We Are Not Alone
This morning, instead of sitting down to write my weekly notes from the minister as I normally do, I was honored to participate in a Civil Rights Roundtable at the office of the US Attorney in downtown Birmingham. Begun by the now-outgoing US Attorney for the Northern District of Alabama, Joyce Vance, these roundtable discussions have been a way for the Attorney’s office to reach out into the civil rights community, get to know the local players, and build relationships that can have an impact in our community and beyond.
Through these relationships, the Attorney’s office has pursued cases that have brought better voting access for the disabled in Jefferson County, as well as better access for the disabled to the educational opportunities provided at UAB. They are currently working on rights restoration for former inmates, voter ID, and a number of other civil rights cases that have an impact on a broad swath of lives throughout our state.
The groups that were in attendance were indeed a rainbow coalition: the Council on American-Islamic Relations and the Jewish Defense League, representatives of the Hispanic community, the Black community, the LGBTQ community, and the disabled community. There were attorneys, organizers, the Birmingham Civil Rights Institute, and Greater Birmingham Ministries. And me. And what became clear after everyone had introduced themselves, and talked a little about their organizations and what they had to share, was that there are a lot of folks out there who are scared right now. But I think that the most important thing we came away with is that none of us is alone.
One thing US Attorney Joyce Vance made clear to us is that no matter who heads her office, they are not going anywhere, and they are there to help us. They want to help us, and will not only be glad to work with us as groups or a coalition, but they are also there for individuals who feel their rights have been violated. So if you are a person of color who was treated shabbily during what should have been a routine traffic stop, or a Muslim who was denied employment or a place to live, or an LGBTQ person who was denied service at a public business, I urge you to let the Attorney’s office know. If it looks like our legislature is about to cook up a bill that violates your civil rights, don’t wait until it’s a law to get busy, call the Attorney’s office. They want to help.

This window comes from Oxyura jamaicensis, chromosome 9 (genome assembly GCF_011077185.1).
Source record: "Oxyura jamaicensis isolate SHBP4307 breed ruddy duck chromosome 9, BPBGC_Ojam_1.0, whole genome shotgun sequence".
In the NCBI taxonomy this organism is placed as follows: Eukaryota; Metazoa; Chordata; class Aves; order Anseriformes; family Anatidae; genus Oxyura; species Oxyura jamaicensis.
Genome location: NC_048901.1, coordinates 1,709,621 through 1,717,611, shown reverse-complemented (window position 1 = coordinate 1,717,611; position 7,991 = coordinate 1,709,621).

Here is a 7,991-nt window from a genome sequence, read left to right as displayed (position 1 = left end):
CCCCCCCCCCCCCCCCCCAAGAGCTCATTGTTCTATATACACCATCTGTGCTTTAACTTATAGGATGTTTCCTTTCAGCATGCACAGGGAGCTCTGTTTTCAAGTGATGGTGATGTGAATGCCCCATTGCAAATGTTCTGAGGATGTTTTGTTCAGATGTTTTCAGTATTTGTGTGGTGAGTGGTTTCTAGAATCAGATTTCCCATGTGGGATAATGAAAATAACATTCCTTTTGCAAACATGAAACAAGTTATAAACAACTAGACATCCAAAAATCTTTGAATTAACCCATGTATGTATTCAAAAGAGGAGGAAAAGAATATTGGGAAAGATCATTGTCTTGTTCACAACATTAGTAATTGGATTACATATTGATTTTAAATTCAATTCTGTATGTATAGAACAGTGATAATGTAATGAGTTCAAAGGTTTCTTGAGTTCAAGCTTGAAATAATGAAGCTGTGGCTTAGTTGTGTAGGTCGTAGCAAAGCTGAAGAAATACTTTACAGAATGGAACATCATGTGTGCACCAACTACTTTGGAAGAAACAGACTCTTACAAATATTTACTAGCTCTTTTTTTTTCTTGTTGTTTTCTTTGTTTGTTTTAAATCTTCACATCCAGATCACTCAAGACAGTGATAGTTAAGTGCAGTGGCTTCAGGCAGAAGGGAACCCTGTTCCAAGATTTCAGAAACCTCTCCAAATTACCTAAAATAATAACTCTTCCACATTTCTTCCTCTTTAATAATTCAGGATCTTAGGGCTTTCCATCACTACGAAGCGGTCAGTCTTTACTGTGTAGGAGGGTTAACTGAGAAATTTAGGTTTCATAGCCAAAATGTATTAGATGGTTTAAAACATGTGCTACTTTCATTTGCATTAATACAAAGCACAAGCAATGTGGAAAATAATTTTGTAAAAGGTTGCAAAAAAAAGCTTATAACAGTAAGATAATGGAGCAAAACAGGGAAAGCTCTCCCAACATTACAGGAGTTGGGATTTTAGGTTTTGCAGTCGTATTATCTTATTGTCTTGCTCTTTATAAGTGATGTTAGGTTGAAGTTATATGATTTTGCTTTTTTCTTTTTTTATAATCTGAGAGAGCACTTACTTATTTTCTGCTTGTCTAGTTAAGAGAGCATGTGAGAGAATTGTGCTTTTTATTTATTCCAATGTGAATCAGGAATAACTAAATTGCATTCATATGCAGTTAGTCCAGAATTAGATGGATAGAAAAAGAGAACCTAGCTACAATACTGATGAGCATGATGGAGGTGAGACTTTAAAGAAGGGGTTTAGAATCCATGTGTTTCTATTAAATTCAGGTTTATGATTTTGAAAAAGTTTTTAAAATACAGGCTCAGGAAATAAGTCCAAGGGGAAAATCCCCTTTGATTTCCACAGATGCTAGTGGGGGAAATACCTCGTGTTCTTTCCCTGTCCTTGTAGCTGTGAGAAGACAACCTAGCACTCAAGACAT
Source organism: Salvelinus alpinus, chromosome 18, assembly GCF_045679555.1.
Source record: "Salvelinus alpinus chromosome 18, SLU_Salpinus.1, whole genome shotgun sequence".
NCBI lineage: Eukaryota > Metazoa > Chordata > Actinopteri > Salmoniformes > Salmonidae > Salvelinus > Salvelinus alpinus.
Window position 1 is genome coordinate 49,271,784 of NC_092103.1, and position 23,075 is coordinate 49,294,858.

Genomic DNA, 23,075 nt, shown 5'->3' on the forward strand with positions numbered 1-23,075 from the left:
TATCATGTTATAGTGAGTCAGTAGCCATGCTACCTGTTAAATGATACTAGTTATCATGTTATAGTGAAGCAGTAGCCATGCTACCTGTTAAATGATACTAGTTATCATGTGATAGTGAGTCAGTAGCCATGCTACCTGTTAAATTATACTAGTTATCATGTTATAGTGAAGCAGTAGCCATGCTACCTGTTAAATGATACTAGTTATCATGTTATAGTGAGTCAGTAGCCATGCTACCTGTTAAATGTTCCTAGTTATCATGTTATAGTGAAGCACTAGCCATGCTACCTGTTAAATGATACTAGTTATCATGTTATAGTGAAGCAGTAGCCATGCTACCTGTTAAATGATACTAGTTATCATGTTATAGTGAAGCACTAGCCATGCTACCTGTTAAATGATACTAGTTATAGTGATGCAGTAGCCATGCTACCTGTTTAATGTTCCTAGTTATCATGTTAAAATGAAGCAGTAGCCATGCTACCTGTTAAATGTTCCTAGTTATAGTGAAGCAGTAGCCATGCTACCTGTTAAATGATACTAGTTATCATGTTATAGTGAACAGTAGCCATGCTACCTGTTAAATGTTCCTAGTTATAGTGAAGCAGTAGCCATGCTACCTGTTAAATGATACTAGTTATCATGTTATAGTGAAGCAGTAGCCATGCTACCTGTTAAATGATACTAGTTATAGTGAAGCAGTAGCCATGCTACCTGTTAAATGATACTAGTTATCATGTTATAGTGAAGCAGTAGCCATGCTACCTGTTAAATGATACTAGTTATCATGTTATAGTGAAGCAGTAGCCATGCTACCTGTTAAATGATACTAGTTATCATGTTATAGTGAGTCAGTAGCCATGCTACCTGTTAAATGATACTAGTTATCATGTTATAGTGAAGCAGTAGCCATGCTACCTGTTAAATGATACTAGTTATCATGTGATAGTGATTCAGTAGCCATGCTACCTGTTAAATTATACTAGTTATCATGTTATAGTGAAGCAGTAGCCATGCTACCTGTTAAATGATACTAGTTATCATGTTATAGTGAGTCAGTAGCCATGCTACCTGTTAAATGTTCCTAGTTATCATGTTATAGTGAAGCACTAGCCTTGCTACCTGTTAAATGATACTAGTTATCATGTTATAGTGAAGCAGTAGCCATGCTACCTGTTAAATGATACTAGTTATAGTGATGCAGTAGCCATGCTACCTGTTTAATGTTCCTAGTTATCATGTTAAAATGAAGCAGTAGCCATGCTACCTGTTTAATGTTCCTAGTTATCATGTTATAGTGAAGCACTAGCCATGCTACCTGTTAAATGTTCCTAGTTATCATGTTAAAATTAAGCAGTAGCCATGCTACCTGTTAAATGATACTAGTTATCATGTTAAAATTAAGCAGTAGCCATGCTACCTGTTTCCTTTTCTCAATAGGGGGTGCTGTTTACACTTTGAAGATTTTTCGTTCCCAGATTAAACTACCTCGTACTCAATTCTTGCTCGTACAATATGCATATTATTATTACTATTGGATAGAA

Some of you may wonder what a Unity minister is doing in the middle of all this. We were reminded today that our history as Birminghamians includes the organization which Rev. Fred Shuttlesworth (for whom our airport, among other things, is named) was president of, the Alabama Christian Movement for Human Rights (ACMHR). 60 years ago, that group formed to promote equality, and adopted a 7-point “Declaration of Principles”. The first one says, “As free and independent Citizens of the United States of America, and of the State of Alabama, we express publicly our determination to press forward persistently for Freedom and Democracy, and the removal from our society any forms of Second Class Citizenship.” That principle is as noble today as it was 60 years ago, and its pursuit will be a part of my ministry until every last one of us enjoys the safety of equal justice under the law.
Many of you may not be inclined to become involved in human rights, or in civil rights at the organizational level, and you may never contribute to that sort of cause. But what I would ask you to do today is this: don’t let your neighbors feel alone. If you see someone being bullied, intervene. If you see someone being discriminated against, speak up. If you see someone who is being singled out simply because they are different, stand next to them. Don’t look away. It is only when the people of good heart stand idly by that the evil may ravage the weak. Now, especially now, we are called to stand in Unity with all of our fellow children of God. And, as the seventh of the ACMHR’s principles proclaims, we will “march to Complete Freedom — with unbowed heads, praying hearts, and an unyielding determination.”
And we will thank God that we are not alone along the way.